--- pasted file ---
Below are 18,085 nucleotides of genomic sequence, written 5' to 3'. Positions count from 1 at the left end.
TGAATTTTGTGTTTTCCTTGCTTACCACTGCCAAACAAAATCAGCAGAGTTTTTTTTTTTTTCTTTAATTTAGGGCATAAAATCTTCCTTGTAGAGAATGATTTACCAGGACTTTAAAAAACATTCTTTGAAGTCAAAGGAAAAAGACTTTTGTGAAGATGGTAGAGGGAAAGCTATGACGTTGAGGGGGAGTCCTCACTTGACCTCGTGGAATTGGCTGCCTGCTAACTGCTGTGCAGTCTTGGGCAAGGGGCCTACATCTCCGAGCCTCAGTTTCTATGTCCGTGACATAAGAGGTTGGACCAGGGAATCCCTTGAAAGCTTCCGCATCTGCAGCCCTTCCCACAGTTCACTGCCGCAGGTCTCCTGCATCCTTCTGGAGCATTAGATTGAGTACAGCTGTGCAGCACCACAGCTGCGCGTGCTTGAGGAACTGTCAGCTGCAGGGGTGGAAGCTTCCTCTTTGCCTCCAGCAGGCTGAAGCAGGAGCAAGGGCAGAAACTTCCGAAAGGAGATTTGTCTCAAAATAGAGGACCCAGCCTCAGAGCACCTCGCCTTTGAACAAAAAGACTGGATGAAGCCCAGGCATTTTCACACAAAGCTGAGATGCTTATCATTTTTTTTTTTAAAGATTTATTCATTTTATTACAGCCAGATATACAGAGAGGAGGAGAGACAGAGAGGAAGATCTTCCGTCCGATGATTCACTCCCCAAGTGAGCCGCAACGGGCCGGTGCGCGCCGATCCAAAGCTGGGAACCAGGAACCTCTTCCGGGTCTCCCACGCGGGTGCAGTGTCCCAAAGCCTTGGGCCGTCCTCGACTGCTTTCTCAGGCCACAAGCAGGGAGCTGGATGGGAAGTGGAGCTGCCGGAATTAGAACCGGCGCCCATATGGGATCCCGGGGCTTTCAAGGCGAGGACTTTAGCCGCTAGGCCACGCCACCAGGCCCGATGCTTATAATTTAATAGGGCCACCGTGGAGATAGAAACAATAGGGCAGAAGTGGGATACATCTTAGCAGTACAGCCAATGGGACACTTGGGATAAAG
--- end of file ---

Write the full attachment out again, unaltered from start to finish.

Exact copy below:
Below are 18,085 nucleotides of genomic sequence, written 5' to 3'. Positions count from 1 at the left end.
TGAATTTTGTGTTTTCCTTGCTTACCACTGCCAAACAAAATCAGCAGAGTTTTTTTTTTTTTCTTTAATTTAGGGCATAAAATCTTCCTTGTAGAGAATGATTTACCAGGACTTTAAAAAACATTCTTTGAAGTCAAAGGAAAAAGACTTTTGTGAAGATGGTAGAGGGAAAGCTATGACGTTGAGGGGGAGTCCTCACTTGACCTCGTGGAATTGGCTGCCTGCTAACTGCTGTGCAGTCTTGGGCAAGGGGCCTACATCTCCGAGCCTCAGTTTCTATGTCCGTGACATAAGAGGTTGGACCAGGGAATCCCTTGAAAGCTTCCGCATCTGCAGCCCTTCCCACAGTTCACTGCCGCAGGTCTCCTGCATCCTTCTGGAGCATTAGATTGAGTACAGCTGTGCAGCACCACAGCTGCGCGTGCTTGAGGAACTGTCAGCTGCAGGGGTGGAAGCTTCCTCTTTGCCTCCAGCAGGCTGAAGCAGGAGCAAGGGCAGAAACTTCCGAAAGGAGATTTGTCTCAAAATAGAGGACCCAGCCTCAGAGCACCTCGCCTTTGAACAAAAAGACTGGATGAAGCCCAGGCATTTTCACACAAAGCTGAGATGCTTATCATTTTTTTTTTTAAAGATTTATTCATTTTATTACAGCCAGATATACAGAGAGGAGGAGAGACAGAGAGGAAGATCTTCCGTCCGATGATTCACTCCCCAAGTGAGCCGCAACGGGCCGGTGCGCGCCGATCCAAAGCTGGGAACCAGGAACCTCTTCCGGGTCTCCCACGCGGGTGCAGTGTCCCAAAGCCTTGGGCCGTCCTCGACTGCTTTCTCAGGCCACAAGCAGGGAGCTGGATGGGAAGTGGAGCTGCCGGAATTAGAACCGGCGCCCATATGGGATCCCGGGGCTTTCAAGGCGAGGACTTTAGCCGCTAGGCCACGCCACCAGGCCCGATGCTTATAATTTAATAGGGCCACCGTGGAGATAGAAACAATAGGGCAGAAGTGGGATACATCTTAGCAGTACAGCCAATGGGACACTTGGGATAAAG